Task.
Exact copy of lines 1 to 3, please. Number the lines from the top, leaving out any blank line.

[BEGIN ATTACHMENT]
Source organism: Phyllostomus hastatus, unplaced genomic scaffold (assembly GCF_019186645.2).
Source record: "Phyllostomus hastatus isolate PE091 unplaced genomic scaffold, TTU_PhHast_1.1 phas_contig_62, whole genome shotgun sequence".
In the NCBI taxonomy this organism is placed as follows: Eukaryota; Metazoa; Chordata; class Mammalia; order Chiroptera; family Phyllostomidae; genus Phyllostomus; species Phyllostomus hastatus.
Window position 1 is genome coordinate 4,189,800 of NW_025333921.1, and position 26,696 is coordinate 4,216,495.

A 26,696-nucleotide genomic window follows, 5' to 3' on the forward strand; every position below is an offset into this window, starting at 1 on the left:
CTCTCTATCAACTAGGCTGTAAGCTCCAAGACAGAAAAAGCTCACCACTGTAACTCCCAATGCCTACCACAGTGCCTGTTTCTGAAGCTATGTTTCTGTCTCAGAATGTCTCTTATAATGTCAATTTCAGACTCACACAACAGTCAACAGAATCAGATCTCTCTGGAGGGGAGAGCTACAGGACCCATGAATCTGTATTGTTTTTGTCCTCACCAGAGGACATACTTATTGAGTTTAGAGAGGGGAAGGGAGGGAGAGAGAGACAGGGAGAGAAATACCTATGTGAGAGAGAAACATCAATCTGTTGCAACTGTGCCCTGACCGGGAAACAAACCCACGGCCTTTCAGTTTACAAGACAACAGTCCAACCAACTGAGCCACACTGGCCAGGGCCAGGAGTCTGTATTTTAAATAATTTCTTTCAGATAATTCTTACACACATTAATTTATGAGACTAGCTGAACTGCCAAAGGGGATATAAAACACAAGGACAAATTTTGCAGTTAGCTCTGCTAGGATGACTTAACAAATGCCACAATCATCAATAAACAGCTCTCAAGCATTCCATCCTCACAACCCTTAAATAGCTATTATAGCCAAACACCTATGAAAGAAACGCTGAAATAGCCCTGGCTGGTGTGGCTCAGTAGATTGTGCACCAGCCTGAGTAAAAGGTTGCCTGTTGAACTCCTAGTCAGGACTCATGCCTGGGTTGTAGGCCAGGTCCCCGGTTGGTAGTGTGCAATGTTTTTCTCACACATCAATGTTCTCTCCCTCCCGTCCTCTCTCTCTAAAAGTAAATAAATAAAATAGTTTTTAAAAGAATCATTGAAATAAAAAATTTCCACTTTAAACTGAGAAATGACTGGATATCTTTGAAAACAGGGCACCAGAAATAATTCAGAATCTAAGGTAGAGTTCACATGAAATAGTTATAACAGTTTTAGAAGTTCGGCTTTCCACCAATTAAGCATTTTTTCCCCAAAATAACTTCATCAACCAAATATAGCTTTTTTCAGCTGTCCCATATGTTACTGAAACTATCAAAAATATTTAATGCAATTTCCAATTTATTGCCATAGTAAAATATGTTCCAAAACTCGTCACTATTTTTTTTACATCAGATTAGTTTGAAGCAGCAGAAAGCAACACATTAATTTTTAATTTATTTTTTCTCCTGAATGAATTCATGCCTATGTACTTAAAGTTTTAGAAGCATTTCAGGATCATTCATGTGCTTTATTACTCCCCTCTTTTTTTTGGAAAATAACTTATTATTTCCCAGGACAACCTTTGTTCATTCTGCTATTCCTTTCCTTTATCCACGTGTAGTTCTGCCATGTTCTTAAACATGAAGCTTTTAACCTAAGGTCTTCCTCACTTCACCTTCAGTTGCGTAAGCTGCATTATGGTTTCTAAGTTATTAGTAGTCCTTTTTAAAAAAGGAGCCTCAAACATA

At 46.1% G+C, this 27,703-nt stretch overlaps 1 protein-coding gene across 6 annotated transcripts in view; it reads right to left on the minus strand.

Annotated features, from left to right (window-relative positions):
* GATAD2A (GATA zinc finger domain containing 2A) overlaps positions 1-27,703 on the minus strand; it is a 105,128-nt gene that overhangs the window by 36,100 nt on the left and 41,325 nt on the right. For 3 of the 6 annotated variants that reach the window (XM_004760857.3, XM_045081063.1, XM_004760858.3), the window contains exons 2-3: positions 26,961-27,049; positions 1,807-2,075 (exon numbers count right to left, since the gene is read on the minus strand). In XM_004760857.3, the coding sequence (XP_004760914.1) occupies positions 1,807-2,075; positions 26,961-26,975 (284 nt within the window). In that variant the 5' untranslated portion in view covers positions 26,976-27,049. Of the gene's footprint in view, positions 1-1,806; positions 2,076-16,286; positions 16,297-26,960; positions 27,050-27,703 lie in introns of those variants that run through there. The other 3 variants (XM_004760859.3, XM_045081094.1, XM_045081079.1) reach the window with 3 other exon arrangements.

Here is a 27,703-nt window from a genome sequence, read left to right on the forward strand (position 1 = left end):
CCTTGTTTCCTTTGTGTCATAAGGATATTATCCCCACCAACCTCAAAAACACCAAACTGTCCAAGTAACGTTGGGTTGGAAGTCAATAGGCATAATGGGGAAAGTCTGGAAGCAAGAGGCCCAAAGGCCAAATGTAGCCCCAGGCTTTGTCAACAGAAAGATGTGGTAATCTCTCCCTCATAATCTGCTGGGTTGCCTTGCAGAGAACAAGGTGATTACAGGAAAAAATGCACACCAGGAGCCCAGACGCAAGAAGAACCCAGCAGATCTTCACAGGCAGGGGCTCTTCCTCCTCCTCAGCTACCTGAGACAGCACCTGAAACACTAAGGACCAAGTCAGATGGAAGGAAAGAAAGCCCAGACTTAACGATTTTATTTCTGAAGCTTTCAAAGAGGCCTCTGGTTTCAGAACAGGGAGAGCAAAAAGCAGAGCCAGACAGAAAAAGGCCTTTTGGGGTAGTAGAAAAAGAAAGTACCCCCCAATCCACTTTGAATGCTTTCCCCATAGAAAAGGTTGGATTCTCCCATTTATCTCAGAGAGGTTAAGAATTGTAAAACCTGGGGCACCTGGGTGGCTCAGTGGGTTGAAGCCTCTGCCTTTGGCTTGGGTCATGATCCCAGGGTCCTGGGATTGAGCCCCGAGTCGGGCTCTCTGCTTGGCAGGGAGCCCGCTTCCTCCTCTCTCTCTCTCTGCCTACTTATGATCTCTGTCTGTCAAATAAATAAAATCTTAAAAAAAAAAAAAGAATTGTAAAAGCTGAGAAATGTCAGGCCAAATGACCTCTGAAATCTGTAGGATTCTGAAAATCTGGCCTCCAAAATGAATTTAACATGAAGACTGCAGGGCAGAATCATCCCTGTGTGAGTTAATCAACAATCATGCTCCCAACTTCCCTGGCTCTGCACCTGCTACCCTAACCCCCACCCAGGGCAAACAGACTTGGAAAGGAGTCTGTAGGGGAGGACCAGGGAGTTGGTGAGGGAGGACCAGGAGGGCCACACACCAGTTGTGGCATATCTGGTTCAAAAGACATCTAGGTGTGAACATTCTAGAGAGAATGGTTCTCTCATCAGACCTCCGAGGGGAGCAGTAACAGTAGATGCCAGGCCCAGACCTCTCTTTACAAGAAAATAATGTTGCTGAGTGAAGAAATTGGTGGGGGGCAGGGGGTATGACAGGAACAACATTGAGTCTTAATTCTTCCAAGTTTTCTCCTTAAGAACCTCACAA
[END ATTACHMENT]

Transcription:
Source organism: Phyllostomus hastatus, unplaced genomic scaffold (assembly GCF_019186645.2).
Source record: "Phyllostomus hastatus isolate PE091 unplaced genomic scaffold, TTU_PhHast_1.1 phas_contig_62, whole genome shotgun sequence".
In the NCBI taxonomy this organism is placed as follows: Eukaryota; Metazoa; Chordata; class Mammalia; order Chiroptera; family Phyllostomidae; genus Phyllostomus; species Phyllostomus hastatus.